3D's Future: Get Thee Behind Me, Goggles

When BTR covers gaming, it's usually from the perspective of how it affects the cable network, and we don't usually go too much in detail about the consumer gaming devices themselves. But Nintendo's recently announced 3DS, scheduled to come out on March 27, ...

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By Ron Hendrickson

When BTR covers gaming, it's usually from the perspective of how it affects the cable network, and we don't usually go too much in detail about the consumer gaming devices themselves. But Nintendo's recently announced 3DS, scheduled to come out on March 27, caught our eye. (Bear with me -- there really is a cable angle to this.)

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It's a glasses-free portable 3D gaming device that uses two screens: one for nav/menu functions, and one for 3D visuals to the naked eye. Interestingly, the 3D screen has an adjustable depth of field, all the way down to plain ol' 2D. If you're inclined, you can watch a quick video about it here.

And the cable angle? It's not so much in the device itself, but rather in what it implies.

Many pundits say shedding the goggles is an essential step in 3D's future, and everyone from CE manufacturers to university researchers has been working hard on it. The way (or ways) may be at hand. At CES, Sony and Toshiba, among others, showcased glasses-free 3DTVs, laptops and Blu-ray players, and the blogosphere is rife with rumors of a glasses-free 3D iPod Touch in the not-too-distant future. So 3D sans goggles just might get here sooner than expected.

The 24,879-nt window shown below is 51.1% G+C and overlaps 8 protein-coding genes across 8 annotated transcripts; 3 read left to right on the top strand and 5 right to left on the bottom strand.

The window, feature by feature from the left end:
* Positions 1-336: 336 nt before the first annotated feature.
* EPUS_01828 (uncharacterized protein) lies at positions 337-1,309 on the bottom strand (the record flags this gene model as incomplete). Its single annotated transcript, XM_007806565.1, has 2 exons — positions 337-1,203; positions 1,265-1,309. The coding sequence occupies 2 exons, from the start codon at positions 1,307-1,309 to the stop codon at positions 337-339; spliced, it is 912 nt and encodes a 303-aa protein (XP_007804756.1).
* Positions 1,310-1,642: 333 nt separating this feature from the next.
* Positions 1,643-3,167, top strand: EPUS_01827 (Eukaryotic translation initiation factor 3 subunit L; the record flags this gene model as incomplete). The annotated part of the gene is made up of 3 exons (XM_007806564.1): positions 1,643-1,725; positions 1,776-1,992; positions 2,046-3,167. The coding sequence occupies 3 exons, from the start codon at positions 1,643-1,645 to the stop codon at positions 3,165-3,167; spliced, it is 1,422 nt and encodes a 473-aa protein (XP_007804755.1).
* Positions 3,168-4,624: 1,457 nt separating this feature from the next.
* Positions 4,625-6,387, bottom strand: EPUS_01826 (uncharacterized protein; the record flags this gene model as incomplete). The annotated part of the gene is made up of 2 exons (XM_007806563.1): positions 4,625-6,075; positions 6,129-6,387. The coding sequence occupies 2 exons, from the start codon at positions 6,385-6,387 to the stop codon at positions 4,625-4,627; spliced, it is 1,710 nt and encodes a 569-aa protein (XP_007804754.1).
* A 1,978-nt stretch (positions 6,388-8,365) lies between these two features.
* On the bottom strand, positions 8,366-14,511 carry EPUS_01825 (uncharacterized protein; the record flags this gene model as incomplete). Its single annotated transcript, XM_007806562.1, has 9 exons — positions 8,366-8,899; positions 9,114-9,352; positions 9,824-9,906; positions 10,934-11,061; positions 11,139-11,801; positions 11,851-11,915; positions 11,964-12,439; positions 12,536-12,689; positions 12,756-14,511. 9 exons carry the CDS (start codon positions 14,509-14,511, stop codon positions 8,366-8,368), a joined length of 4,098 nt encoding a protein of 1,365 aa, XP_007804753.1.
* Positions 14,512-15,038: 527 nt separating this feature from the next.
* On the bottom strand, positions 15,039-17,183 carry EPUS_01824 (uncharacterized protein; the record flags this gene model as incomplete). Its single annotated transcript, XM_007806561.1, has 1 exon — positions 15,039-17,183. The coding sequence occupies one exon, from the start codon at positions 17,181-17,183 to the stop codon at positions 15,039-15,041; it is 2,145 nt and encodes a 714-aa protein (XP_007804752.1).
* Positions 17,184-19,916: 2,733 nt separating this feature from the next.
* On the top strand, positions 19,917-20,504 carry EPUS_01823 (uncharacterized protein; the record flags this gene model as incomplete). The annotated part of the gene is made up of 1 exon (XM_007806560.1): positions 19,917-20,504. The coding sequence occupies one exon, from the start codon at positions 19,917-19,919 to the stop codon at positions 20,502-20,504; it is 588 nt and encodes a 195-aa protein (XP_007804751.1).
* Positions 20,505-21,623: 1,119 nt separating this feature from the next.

The upshot? Once the glasses come off, 3D -- all 3D, not just gaming -- will be set to truly boom, and it might happen suddenly. Once consumers experience 3D via the likes of the Nintendo 3DS, the floodgates could really open to the third dimension. And at that point, your subs might be buying spiffy new glasses-free 3DTVs and Blu-ray players and whatnot in droves. Of course, they'll fully expect their cable service to have a nice variety of 3DTV content for them, and they'll expect the service to be excellent. Woe unto the cable op that doesn't provide that.

So, to all you folks tasked with prepping your networks for the 3DTV onslaught, keep in mind that 3D-Day may be closer than you thought.

Game on.

Ron Hendrickson is a reporter at BTR. Contact him at ron@broadbandtechreport.com.

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